Kid's Workout Thoughts: Navigating the World of Workouts for Kids
4 minute read
In the last decade, I've been deeply immersed in Division I college athletics at premier universities. Among the frequently asked questions from friends, family, and especially curious parents, a standout query remains: "When should my child start with workouts for kids, like lifting weights?"
There isn't a universally perfect time. Every child's growth journey is unique, exhibiting varied paces and developmental backgrounds. Now, at 36, revisiting this question makes me reminisce about my own growth trajectory.
During my middle school years, my agility increased, and I felt more robust. By then, I was actively involved as a multi-sport participant, from casual recreational activities to competitive travel teams. Although specific kid workouts, like weight lifting, were not part of my routine, physical activity significantly influenced my daily life.
I wasn’t necessarily hefting weighty barbells, but activities like running, jumping, and sprinting were my go-to exercises. These exercises, inherently plyometric in nature, are directly linked to muscle enhancement and overall strength. Drawing from this personal experience, I firmly advocate that middle school children should engage in diverse sports. These sports should challenge their agility, testing their acceleration, deceleration, and change in direction, vital components of effective workouts for kids.
Diving deeper into the topic of weightlifting for young teens, the keyword is 'gradualism.' I emphasize that middle schoolers should initially focus on mastering control over their own body weight. Before delving into more intensive kid workouts, foundational exercises such as pushups, pull-ups, body weight lunges, and squats are crucial. They should be proficient in these basics before transitioning to weight-loaded exercises. Integrating sports with these bodyweight routines is a potent recipe for nurturing a robust foundation that promises impressive advancements in the years ahead.
The inception of specific workouts for kids, like weightlifting, indeed oscillates on a spectrum. A child's physiological development and age are pivotal determinants. But one thing is crystal clear: Introducing kids to sports and a fitness-centric lifestyle early on significantly augments their prospects of evolving into athletic individuals. It also primes them for more complex weight-bearing exercises in the future.
Given the burgeoning interest in workouts for kids and the vital role of physical activity in a child's holistic growth, let’s explore the benefits of early sports exposure and its impact.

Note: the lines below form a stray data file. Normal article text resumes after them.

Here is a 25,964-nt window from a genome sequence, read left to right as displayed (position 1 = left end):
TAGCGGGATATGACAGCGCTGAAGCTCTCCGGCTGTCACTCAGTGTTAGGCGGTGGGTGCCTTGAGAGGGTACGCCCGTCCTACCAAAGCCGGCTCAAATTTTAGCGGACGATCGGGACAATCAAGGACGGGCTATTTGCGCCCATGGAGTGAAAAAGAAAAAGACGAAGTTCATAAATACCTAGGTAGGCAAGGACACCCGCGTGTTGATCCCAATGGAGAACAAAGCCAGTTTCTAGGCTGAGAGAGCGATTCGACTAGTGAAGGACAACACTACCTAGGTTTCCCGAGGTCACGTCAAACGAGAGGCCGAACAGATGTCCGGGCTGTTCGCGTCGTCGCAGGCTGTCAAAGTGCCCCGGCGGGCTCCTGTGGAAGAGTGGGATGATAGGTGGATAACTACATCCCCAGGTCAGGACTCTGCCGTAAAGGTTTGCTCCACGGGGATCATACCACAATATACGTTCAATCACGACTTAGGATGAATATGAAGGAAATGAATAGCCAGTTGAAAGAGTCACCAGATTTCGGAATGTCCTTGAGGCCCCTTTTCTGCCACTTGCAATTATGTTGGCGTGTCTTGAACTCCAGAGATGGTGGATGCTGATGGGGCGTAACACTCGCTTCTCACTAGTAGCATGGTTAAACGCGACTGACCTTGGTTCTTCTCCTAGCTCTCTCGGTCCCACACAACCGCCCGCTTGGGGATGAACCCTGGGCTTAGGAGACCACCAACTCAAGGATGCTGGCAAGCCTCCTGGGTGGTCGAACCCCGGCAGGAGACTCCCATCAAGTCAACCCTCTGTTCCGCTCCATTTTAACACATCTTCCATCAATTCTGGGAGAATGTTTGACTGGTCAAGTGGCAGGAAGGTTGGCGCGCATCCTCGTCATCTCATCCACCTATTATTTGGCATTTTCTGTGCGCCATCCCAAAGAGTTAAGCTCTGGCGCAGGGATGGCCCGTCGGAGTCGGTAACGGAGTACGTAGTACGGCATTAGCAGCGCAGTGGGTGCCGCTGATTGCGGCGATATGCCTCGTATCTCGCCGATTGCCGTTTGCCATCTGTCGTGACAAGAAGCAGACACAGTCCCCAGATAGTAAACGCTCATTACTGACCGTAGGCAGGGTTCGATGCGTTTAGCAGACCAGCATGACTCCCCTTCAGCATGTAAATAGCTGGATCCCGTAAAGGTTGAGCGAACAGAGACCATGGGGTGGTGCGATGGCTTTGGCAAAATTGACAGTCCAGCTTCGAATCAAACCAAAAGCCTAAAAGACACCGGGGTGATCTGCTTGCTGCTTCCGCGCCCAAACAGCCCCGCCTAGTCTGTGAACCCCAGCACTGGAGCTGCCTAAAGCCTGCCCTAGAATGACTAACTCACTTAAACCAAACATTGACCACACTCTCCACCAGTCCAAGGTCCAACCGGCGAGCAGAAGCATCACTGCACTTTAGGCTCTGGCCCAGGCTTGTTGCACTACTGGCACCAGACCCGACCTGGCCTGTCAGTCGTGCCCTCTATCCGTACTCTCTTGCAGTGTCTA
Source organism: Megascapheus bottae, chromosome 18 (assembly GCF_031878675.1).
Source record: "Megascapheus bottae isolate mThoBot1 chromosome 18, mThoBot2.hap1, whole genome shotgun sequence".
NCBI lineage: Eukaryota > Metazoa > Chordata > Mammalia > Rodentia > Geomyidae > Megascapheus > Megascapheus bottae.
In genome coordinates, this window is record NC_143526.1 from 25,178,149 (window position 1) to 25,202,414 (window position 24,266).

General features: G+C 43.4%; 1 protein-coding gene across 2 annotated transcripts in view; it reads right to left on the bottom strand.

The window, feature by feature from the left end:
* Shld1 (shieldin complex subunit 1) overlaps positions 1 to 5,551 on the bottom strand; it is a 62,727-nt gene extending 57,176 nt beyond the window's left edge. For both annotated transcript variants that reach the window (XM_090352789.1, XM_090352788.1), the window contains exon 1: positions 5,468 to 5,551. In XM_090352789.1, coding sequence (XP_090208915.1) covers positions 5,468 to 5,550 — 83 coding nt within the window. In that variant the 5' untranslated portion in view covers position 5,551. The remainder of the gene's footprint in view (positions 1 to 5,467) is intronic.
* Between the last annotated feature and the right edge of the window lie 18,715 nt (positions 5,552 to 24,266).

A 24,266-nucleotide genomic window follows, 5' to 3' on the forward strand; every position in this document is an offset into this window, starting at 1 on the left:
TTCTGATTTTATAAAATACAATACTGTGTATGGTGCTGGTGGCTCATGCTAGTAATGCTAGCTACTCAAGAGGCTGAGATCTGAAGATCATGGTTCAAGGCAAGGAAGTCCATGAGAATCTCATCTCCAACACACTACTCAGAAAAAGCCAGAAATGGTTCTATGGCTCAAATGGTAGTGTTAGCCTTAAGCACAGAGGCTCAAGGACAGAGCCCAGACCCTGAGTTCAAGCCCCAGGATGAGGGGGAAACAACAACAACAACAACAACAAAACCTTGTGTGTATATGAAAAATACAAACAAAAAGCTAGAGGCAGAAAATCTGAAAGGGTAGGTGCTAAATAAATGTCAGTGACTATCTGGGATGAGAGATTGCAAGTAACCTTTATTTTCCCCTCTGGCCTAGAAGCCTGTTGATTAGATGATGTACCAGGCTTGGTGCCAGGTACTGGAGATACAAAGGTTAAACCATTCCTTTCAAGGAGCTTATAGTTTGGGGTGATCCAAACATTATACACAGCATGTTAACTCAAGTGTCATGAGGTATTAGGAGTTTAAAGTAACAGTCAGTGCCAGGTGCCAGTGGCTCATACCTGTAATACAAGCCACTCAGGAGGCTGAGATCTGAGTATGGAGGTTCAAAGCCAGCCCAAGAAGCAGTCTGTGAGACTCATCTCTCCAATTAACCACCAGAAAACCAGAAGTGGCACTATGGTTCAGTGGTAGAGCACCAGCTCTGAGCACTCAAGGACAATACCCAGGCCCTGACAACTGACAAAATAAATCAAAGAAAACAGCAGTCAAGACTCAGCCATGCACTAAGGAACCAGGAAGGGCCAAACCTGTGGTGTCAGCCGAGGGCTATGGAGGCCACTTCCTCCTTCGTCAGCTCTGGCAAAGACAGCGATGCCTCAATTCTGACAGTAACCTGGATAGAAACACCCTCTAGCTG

Benefits of Early Exposure to Workouts for Kids
- Cognitive Growth: Engaging in diverse sports and structured kid workouts sharpens cognitive faculties. Decision-making, strategic planning, and enhanced concentration are just a few benefits.
- Physical Development: Regular workouts for kids facilitate better muscular development, enhanced bone density, and improved cardiovascular health.
- Skill Acquisition: Early exposure to various sports techniques aids in the seamless assimilation of complex motor skills. It equips children with the versatility to adapt and excel in multiple sports as they grow.
- Socio-Emotional Well-being: Kid workouts, especially team sports, nurture essential life skills. Teamwork, leadership, patience, resilience, and handling victories and defeats gracefully are invaluable lessons imbibed.
- Lifestyle Habits: Establishing a routine centered on workouts for kids fosters healthy habits. This discipline significantly reduces the allure of sedentary activities, ensuring a more active and fulfilling life.
Considering the myriad benefits and the rapidly changing global scenario, ensuring that our kids have access to structured and safe workouts is paramount. Whether it's through team sports, individual activities, or even guided kid workouts at home, the aim should be holistic development.
Conclusively, while the specifics of when to initiate weightlifting or other intensive workouts for kids may vary, the underpinning philosophy remains consistent: Cultivate a love for activity early on, emphasize foundational exercises, and ensure a progression that's aligned with each child's unique developmental journey.
– Ben Fleming, Clean Eatz Corporate Team, Project Management & Operations